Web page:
It is almost impossible (in even a long-ish article such as this) to cover in depth the work of religious orders and congregations of Catholic women and men in South Africa. This is a brief overview that looks firstly, and primarily, at the establishment and some of the founding works of some of these orders. I shall then examine how these congregations engaged with segregation and apartheid, before looking finally at the current state of religious life today.
THE ARRIVAL OR ESTABLISHMENT OF RELIGIOUS CONGREGATIONS IN SOUTH AFRICA
Religious congregations of men and women came to South Africa from the mid-19th Century. Based upon an overview of the dates of establishment I shall, for the sake giving form to an abundance of detail, divide this into four ‘eras’, the first two of which I consider most significant in creating the forms (mainly active, occasionally contemplative) and focuses (mission, pastoral, education, health care) of the practice of religious life in the country.
In roughly this first twenty-fives only a handful of orders, usually very small in number, arrived. Six Assumption Sisters and postulant, the very first order in the country, arrived in Grahamstown at the behest of Bishop Devereux specifically to set up a school for Catholic girls. The superior, Sister Marie-Gertrude, had grown up in Brussels’ high society before entering the convent, a major asset in Devereux’s eyes for creating educational excellence on the Cape frontier.
The second order to arrive were the Oblates of Mary Immaculate, a congregation of priests destined for mission work and building up the Church in Natal. Once again, it was Devereux’s initiative. He had asked the Jesuits initially, and the Spiritans, but the former were already overstretched in their work – particularly since their restoration in 1814 they were trying to re-establish themselves in many of their earlier apostolates.
The Oblates response had a major impact on the growth of the Catholic Church in South Africa – and, indeed, on the history of the congregation itself. In the century and a half that followed South Africa would become one of the two biggest apostolic areas of the Oblates (the other was Canada), with the congregation spreading from Natal north and westwards through the Orange Free State, Lesotho, Transvaal and the Northern Cape. This area would be divided up into a number of provinces with hundreds and priests and brothers who would eclipse the other men’s orders – and diocesan clergy – by their sheer size. Despite the numerous other orders that would follow, in the Catholic popular imagination the ‘default’ for ‘Catholic priest’ would be ‘OMI’.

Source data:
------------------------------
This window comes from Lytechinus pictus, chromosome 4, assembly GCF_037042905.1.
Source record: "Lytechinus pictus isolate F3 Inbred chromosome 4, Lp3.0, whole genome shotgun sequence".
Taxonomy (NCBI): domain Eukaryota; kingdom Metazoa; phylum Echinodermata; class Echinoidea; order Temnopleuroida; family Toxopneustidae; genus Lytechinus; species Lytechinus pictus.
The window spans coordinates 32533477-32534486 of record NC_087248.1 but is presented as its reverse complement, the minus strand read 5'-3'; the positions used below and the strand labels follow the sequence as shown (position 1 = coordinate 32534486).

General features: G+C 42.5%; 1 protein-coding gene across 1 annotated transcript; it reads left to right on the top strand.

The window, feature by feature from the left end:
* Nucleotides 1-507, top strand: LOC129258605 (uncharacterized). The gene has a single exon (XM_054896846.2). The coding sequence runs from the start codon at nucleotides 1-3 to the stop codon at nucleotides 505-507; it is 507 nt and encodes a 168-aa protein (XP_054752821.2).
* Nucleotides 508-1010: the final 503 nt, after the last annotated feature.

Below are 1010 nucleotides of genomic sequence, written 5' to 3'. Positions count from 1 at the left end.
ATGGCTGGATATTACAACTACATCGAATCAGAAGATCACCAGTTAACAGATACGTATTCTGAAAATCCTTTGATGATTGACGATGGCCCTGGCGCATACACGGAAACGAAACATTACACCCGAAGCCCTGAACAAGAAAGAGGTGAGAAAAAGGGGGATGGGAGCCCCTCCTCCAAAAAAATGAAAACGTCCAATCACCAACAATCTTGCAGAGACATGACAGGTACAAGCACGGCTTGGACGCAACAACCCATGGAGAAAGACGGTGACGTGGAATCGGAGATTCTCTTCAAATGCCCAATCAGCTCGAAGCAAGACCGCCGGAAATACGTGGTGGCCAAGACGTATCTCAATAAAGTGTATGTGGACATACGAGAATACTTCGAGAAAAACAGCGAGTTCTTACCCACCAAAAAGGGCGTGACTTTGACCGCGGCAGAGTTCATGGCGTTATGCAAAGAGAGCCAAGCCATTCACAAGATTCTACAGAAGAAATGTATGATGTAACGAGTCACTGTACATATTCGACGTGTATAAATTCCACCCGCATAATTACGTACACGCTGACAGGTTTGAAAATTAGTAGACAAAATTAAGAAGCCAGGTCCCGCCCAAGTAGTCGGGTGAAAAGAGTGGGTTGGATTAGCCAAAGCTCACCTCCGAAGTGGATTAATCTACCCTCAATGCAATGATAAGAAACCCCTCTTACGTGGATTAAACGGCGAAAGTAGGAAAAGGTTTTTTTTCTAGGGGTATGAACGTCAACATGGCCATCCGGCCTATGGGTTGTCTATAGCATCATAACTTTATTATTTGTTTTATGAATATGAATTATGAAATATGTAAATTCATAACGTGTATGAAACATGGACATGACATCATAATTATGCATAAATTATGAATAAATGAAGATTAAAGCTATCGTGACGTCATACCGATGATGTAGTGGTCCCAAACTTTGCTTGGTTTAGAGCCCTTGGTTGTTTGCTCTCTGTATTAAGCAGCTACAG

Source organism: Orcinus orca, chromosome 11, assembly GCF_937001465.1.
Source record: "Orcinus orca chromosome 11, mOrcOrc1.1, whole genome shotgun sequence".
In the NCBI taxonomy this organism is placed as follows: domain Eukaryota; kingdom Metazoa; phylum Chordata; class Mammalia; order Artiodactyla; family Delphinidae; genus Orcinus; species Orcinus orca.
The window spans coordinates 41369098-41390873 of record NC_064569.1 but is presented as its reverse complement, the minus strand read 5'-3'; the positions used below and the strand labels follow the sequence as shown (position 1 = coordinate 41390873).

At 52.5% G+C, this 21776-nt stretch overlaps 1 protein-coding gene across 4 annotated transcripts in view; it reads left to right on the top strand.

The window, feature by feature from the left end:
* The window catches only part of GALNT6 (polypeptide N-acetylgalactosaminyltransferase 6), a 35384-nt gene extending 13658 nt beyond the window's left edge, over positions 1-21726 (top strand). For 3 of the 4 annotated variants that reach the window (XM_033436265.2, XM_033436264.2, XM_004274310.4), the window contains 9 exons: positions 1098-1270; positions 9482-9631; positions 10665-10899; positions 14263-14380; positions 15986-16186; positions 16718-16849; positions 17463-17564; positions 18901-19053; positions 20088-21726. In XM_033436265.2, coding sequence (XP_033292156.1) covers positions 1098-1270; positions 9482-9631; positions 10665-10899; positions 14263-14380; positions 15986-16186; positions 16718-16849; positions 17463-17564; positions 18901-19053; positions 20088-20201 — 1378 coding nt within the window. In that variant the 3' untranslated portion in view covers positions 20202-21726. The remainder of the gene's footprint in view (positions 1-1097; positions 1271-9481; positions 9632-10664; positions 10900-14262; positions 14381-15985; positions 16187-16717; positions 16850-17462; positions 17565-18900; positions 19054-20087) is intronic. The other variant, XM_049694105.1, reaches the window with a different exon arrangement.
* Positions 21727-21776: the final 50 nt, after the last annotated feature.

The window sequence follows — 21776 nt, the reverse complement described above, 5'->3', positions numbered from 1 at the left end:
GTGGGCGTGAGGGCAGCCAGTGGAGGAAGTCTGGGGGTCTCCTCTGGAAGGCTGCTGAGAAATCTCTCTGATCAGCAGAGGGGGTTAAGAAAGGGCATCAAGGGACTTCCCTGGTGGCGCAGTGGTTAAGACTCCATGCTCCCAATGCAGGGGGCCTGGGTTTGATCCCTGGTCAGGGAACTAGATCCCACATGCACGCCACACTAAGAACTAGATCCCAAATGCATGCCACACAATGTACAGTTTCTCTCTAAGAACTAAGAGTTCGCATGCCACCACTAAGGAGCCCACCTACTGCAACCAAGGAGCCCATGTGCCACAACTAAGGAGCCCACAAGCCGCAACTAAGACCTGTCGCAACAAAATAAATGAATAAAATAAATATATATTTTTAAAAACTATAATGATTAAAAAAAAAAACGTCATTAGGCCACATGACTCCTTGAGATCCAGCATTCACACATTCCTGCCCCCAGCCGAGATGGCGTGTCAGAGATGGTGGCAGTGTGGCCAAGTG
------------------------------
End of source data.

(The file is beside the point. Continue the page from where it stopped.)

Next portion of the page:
It was by no means easy. The early years in Natal were hard for the few Oblate priests and brothers who pioneered the way. Their superior, Bishop Jean Francois Allard OMI, in what became the Natal Vicariate in 1850, would have multiple worries, not least financial.
Following on the first religious congregations in this early phase were two congregations of Dominican Sisters (in 1863 and 1877), the Holy Family Sisters of Bordeaux (1864), the Loreto Sisters (1878), and the French-founded Marist Brothers (1867). What made these congregations distinctive was their common commitment to founding schools throughout the Cape Colony. The sisters also started up hospitals, particularly in small towns where public health care was limited or non-existent.
Following this pattern, the last religious community in this period, the Society of Jesus, also came to South Africa initially to start a school. Having turned down the opportunity to be the main missionaries to Natal, the Jesuits were recruited in 1875 to run St Aidan’s College, the Catholic diocesan boys’ school in Grahamstown. For the next 98 years there would be a contingent of Jesuits in Grahamstown, most of them teaching at St Aidan’s – which would also be a source of many if not most South African vocations to the Society. By the mid-1960s with the school financially strapped, a situation worsened by a rapid decline in vocations, the British Province decided to withdraw the Society from St Aidan’s. The Port Elizabeth diocese being unable to find a replacement congregation to staff it, the school closed.
In the next thirty years of religious congregation foundation in South Africa, similar patterns emerged. Sisters’ focused mainly on schools and nursing or working on new missions in southern Africa (including movement into Lesotho and the then Swaziland). Male congregations were primarily missionaries in the expanding territories that would in 1910 become the Union of South Africa and the British Protectorate States (Basutoland/Lesotho, Bechuanaland/Botswana and Swaziland/Eswatini). A few, like the Irish-founded Christian Brothers and the Salesians of Don Bosco focused on education and pastoral care, the Salesians placing particularly emphasis on mainly urban ministry focused on schools and skills training for boys from poorer backgrounds or coming from difficult home situations.